In the recent past, product recalls by various manufacturers have been making news worldwide, bringing consumer product safety to a peak and massive market losses, inevitable. When a core component is recalled, like in the case of Intel, it is not only Intel which suffers, but a whole range of product manufacturers, having had designed and manufactured their products, using the said defective components as their core parts. Code named “Cougar Point”, Intel’s chip is a part of the total chipset contained in the second generation Core series of Sandy Bridge processors. Having had released this product in early January, Intel had already shipped over 8 million chips which will need replacement after detection of the design flaw and are in a way happy that the realization came in quite early, limiting the extent of damage to Intel.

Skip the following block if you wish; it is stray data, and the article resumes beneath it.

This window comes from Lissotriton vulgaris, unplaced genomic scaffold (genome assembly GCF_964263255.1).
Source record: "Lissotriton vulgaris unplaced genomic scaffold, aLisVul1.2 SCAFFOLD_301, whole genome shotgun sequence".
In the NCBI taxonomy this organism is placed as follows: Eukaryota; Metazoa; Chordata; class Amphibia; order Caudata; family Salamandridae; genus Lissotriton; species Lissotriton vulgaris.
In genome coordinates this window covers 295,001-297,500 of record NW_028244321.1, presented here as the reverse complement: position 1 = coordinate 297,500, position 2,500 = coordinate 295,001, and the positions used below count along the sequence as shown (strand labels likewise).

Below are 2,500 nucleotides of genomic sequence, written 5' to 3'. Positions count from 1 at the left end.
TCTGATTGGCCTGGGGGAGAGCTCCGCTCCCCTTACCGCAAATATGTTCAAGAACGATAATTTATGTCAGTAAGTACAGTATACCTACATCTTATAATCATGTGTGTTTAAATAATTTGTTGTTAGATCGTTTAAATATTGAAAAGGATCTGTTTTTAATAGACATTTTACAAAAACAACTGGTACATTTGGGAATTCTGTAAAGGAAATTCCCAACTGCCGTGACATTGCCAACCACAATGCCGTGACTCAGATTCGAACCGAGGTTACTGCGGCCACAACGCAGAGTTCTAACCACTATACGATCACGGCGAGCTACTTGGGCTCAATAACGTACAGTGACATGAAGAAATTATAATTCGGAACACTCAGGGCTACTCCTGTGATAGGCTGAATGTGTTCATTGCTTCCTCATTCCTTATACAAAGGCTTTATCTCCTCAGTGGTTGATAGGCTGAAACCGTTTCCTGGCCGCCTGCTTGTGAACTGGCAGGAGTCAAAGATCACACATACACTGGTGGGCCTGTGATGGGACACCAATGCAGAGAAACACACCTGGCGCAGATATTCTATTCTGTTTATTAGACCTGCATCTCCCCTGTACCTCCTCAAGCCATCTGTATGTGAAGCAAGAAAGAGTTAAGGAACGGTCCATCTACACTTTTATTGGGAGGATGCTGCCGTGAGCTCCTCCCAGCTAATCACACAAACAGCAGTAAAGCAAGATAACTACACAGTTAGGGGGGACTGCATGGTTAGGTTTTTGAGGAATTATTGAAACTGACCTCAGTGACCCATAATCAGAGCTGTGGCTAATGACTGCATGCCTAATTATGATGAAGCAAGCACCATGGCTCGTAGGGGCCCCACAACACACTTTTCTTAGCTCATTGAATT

This unfortunate debacle has definitely put Intel on a backfoot, but their prompt and quick handling of the situation with the “Cougar Point” recall is estimated to cross the 1 billion mark, net loss, in the first quarter of 2011 considering lost revenues in addition to repair and replacement expenses associated with the fallout.

Some of the companies affected in this debacle include, Acer, ASUS, Toshiba, etc. In the US, product recalls is a known concept as early as 1959 – 1960, when Cadillac recalled and the steering linkage was replaced on a phenomenal number of cars. 1994 saw Intel Pentium processors recalled, setting them back financially, in a massive way. 2010 saw Toyota recalling several million vehicles because of faulty accelerator pedals. Internationally, consumer protection is now coming of age. In many other countries also this adds value to the brand if they can do it in an honorable manner. Each country has their product recall agency defined.